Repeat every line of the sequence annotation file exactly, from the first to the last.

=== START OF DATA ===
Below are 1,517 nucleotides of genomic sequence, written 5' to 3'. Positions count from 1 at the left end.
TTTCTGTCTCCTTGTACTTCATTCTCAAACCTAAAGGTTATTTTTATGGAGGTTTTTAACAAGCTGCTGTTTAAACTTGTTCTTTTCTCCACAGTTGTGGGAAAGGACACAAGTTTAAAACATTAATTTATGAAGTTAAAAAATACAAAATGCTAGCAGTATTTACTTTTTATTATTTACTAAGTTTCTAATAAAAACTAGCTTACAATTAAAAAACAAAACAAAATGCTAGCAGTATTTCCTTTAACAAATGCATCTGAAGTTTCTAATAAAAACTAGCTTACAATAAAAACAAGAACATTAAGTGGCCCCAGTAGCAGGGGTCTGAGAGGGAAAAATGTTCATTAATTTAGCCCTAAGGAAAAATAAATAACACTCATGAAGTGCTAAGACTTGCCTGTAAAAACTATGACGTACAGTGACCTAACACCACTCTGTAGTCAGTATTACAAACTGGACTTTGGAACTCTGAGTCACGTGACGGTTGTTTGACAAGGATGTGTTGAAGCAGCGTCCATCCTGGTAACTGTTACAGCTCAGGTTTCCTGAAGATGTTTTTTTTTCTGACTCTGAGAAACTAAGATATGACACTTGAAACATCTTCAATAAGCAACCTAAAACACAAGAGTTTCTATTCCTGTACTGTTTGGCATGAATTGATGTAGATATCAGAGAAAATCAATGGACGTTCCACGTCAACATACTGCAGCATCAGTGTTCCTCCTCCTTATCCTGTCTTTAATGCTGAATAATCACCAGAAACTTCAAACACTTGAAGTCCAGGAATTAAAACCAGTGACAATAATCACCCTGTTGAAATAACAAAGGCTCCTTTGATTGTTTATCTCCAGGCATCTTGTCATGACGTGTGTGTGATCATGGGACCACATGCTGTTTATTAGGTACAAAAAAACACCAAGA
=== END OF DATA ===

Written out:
Below are 1,517 nucleotides of genomic sequence, written 5' to 3'. Positions count from 1 at the left end.
TTTCTGTCTCCTTGTACTTCATTCTCAAACCTAAAGGTTATTTTTATGGAGGTTTTTAACAAGCTGCTGTTTAAACTTGTTCTTTTCTCCACAGTTGTGGGAAAGGACACAAGTTTAAAACATTAATTTATGAAGTTAAAAAATACAAAATGCTAGCAGTATTTACTTTTTATTATTTACTAAGTTTCTAATAAAAACTAGCTTACAATTAAAAAACAAAACAAAATGCTAGCAGTATTTCCTTTAACAAATGCATCTGAAGTTTCTAATAAAAACTAGCTTACAATAAAAACAAGAACATTAAGTGGCCCCAGTAGCAGGGGTCTGAGAGGGAAAAATGTTCATTAATTTAGCCCTAAGGAAAAATAAATAACACTCATGAAGTGCTAAGACTTGCCTGTAAAAACTATGACGTACAGTGACCTAACACCACTCTGTAGTCAGTATTACAAACTGGACTTTGGAACTCTGAGTCACGTGACGGTTGTTTGACAAGGATGTGTTGAAGCAGCGTCCATCCTGGTAACTGTTACAGCTCAGGTTTCCTGAAGATGTTTTTTTTTCTGACTCTGAGAAACTAAGATATGACACTTGAAACATCTTCAATAAGCAACCTAAAACACAAGAGTTTCTATTCCTGTACTGTTTGGCATGAATTGATGTAGATATCAGAGAAAATCAATGGACGTTCCACGTCAACATACTGCAGCATCAGTGTTCCTCCTCCTTATCCTGTCTTTAATGCTGAATAATCACCAGAAACTTCAAACACTTGAAGTCCAGGAATTAAAACCAGTGACAATAATCACCCTGTTGAAATAACAAAGGCTCCTTTGATTGTTTATCTCCAGGCATCTTGTCATGACGTGTGTGTGATCATGGGACCACATGCTGTTTATTAGGTACAAAAAAACACCAAGA